Contrary to reports, OpenAI is likely not building AI that threatens humanity
Image credits: Bryce Durbin/TechCrunch
Has OpenAI invented an AI technology that has the potential to ‘threaten humanity’? From some recent headlines, you might be tempted to think so.
Reuters and Information first reported last week that several OpenAI employees had, in a letter to the AI startup’s board, cited the “ingenuity” and “potential danger” of an internal research project known as “Q*.” According to reports, this AI project could solve some mathematical problems – albeit only at the elementary school level – but in the researchers’ opinion it had a chance of building towards an elusive technical breakthrough.
There is now debate over whether or not OpenAI’s board of directors received such a letter — The Verge cites a source suggesting it did not. But Q* framing aside, Q* actually may not be as formidable—or threatening—as it seems. It may not even be new.
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Many researchers believe that the “Q” in the name “Q*” stands for “Q-learning,” an artificial intelligence technique that helps a model learn and improve at a particular task by taking specific “correct” actions – and being rewarded for them. The asterisk, meanwhile, could be a reference to A*, an algorithm for checking the nodes that make up the graph and exploring paths between these nodes, the researchers say.
They’ve both been around for a while.
Google DeepMind applied Q-learning to build an AI algorithm that could play Atari 2600 games at a human level… in 2014. The origins of A* go back to academic research published in 1968. Researchers at the University of California, Irvine, several years ago exploration Improving A* through Q-learning – which may be exactly what OpenAI is pursuing now.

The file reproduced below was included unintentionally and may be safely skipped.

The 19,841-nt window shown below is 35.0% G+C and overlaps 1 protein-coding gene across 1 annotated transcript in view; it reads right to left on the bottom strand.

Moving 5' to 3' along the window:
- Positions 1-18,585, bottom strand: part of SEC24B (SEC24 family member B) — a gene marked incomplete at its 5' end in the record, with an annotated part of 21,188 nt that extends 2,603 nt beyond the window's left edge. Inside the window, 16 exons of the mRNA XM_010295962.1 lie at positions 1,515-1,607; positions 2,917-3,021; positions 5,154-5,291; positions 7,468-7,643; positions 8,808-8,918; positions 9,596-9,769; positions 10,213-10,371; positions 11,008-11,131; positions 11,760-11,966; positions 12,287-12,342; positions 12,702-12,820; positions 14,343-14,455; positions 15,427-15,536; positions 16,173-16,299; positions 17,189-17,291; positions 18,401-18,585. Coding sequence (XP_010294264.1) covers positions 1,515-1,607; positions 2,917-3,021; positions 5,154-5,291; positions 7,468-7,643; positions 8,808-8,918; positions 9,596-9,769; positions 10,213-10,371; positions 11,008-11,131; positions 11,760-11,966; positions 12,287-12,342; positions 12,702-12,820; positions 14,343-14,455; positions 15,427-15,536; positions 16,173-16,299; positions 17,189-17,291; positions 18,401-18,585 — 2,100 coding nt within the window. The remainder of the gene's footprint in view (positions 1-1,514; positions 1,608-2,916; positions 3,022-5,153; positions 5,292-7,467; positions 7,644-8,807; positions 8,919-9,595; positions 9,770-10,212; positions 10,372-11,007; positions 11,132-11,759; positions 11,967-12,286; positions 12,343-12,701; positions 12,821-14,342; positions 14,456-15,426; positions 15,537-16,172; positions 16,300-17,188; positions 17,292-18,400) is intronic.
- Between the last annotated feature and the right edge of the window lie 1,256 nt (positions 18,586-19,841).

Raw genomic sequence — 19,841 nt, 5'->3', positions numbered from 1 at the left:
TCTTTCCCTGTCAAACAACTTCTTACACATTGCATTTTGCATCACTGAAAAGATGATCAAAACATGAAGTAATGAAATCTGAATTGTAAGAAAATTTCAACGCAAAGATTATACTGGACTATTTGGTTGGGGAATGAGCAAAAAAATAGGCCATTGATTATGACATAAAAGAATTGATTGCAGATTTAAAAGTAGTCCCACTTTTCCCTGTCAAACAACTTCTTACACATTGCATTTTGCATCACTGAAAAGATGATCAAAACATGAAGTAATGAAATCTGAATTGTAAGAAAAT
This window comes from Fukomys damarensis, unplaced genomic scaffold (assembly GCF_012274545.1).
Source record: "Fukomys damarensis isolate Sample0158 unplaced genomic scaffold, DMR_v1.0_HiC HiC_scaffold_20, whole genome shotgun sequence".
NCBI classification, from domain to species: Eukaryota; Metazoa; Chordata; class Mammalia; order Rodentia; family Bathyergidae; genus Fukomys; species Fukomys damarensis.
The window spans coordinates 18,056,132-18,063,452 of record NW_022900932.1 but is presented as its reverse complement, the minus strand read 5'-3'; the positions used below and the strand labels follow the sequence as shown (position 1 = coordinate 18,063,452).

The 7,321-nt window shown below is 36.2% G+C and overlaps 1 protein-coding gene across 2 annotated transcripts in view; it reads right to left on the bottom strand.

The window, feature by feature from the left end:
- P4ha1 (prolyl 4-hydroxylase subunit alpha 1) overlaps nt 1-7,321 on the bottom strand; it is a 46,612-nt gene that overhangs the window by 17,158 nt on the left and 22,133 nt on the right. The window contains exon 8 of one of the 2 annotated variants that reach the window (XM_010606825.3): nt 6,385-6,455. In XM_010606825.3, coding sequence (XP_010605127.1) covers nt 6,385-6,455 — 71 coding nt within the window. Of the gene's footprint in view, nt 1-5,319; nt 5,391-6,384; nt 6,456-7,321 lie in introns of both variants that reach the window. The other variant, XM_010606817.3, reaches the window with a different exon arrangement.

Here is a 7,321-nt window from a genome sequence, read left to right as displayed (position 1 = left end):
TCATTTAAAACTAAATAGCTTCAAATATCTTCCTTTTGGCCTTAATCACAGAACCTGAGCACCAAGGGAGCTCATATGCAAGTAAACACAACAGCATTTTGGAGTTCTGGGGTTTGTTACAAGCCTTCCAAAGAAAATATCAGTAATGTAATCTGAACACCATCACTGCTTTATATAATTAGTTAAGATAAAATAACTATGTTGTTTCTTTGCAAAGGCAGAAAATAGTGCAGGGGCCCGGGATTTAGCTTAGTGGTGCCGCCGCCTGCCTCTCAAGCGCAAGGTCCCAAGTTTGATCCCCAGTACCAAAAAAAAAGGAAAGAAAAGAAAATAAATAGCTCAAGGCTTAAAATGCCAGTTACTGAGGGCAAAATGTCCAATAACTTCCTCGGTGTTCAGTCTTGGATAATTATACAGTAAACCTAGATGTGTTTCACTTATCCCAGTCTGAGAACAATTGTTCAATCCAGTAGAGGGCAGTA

Nathan Lambert, a research scientist at the Allen Institute for AI, told TechCrunch that he believes Q* is related to AI curricula “mostly (for studying high school math problems) — not the destruction of humanity.”
“OpenAI shared work earlier this year to improve the mathematical reasoning of language models using a technique called process reward models,” Lambert said, “but what remains to be seen is how the powers of mathematics can do anything other than make an AI-powered chatbot.” In OpenAI ChatGPT better code helper.
Mark Riedel, a computer science professor at Georgia Tech, was similarly critical of Reuters and The Information’s reporting about Q* — and the broader media narrative around OpenAI and its pursuit of artificial general intelligence (i.e., AI that can perform any task as well as a human can). Reuters, citing a source, noted that Q* could be a step towards artificial general intelligence (AGI). But researchers – including Riedel – are skeptical about this.
“There is no evidence to suggest that large language models (such as ChatGPT) or any other technology under development at OpenAI are on their way to AGI or any of the doom scenarios,” Riedel told TechCrunch. “OpenAI itself has been at best a ‘quick follower’, having taken existing ideas…and found ways to scale them. While OpenAI hires top-notch researchers, much of what they did could be done by researchers at other organisations. This can also be done if OpenAI researchers work in a different organization.
Riedel, like Lambert, did not speculate whether Q* might entail Q-learning or A*. But if it involves either — or a combination of both — it would be consistent with current trends in AI research, he said.
“These are all ideas that other researchers in academia and industry are pursuing, with dozens of papers on these topics in the past six months or more,” Riedel added. “OpenAI researchers are unlikely to have ideas that a large number of researchers who are also seeking advances in AI do not have.”
That’s not to say that Q* — which reportedly involved Ilya Sutskever, chief scientist at OpenAI — might not move things forward.
If Q* uses some of the techniques described in a paper published by OpenAI researchers in May, it could “significantly” increase the capabilities of language models, Lammers asserts. Based on the paper, OpenAI may have discovered a way to control the “logic chains” of language models, Lammers says — enabling it to direct models to follow more desirable and logically sound “paths” to outcomes.
“This would reduce the possibility that models would follow extraneous human thinking and false patterns to reach harmful or wrong conclusions,” Lammers said. “I think this is actually a win for OpenAI in terms of alignment… Most AI researchers agree that we need better ways to train these large models, so that they can consume information more efficiently
But whatever Q* results in, it – and the relatively simple mathematical equations it solves – will not spell humanity’s doom.